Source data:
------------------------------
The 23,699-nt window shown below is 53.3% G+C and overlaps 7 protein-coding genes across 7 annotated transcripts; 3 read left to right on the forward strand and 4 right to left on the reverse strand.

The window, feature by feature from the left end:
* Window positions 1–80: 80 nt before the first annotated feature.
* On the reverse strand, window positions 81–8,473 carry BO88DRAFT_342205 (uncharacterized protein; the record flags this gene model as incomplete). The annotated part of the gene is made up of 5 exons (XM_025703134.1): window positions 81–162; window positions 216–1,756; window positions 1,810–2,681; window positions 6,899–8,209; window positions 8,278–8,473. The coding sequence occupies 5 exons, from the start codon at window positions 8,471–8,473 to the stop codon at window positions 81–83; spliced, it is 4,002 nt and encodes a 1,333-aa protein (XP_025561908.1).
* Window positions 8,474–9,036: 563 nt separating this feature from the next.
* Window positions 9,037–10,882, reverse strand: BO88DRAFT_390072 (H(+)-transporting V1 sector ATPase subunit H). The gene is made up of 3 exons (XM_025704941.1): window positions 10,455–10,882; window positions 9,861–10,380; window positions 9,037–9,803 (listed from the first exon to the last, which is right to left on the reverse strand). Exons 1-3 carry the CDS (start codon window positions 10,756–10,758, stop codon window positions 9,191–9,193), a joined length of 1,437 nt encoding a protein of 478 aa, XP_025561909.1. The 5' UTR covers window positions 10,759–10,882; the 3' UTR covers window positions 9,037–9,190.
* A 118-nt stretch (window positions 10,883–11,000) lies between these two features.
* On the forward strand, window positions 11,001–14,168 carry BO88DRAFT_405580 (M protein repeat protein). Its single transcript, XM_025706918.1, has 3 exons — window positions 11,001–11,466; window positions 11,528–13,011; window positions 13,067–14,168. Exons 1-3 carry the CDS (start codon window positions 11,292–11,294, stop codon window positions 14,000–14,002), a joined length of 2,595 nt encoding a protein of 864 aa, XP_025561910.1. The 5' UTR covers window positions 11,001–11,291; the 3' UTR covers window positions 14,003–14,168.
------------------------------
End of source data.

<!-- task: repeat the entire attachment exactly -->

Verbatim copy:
The 23,699-nt window shown below is 53.3% G+C and overlaps 7 protein-coding genes across 7 annotated transcripts; 3 read left to right on the forward strand and 4 right to left on the reverse strand.

The window, feature by feature from the left end:
* Window positions 1–80: 80 nt before the first annotated feature.
* On the reverse strand, window positions 81–8,473 carry BO88DRAFT_342205 (uncharacterized protein; the record flags this gene model as incomplete). The annotated part of the gene is made up of 5 exons (XM_025703134.1): window positions 81–162; window positions 216–1,756; window positions 1,810–2,681; window positions 6,899–8,209; window positions 8,278–8,473. The coding sequence occupies 5 exons, from the start codon at window positions 8,471–8,473 to the stop codon at window positions 81–83; spliced, it is 4,002 nt and encodes a 1,333-aa protein (XP_025561908.1).
* Window positions 8,474–9,036: 563 nt separating this feature from the next.
* Window positions 9,037–10,882, reverse strand: BO88DRAFT_390072 (H(+)-transporting V1 sector ATPase subunit H). The gene is made up of 3 exons (XM_025704941.1): window positions 10,455–10,882; window positions 9,861–10,380; window positions 9,037–9,803 (listed from the first exon to the last, which is right to left on the reverse strand). Exons 1-3 carry the CDS (start codon window positions 10,756–10,758, stop codon window positions 9,191–9,193), a joined length of 1,437 nt encoding a protein of 478 aa, XP_025561909.1. The 5' UTR covers window positions 10,759–10,882; the 3' UTR covers window positions 9,037–9,190.
* A 118-nt stretch (window positions 10,883–11,000) lies between these two features.
* On the forward strand, window positions 11,001–14,168 carry BO88DRAFT_405580 (M protein repeat protein). Its single transcript, XM_025706918.1, has 3 exons — window positions 11,001–11,466; window positions 11,528–13,011; window positions 13,067–14,168. Exons 1-3 carry the CDS (start codon window positions 11,292–11,294, stop codon window positions 14,000–14,002), a joined length of 2,595 nt encoding a protein of 864 aa, XP_025561910.1. The 5' UTR covers window positions 11,001–11,291; the 3' UTR covers window positions 14,003–14,168.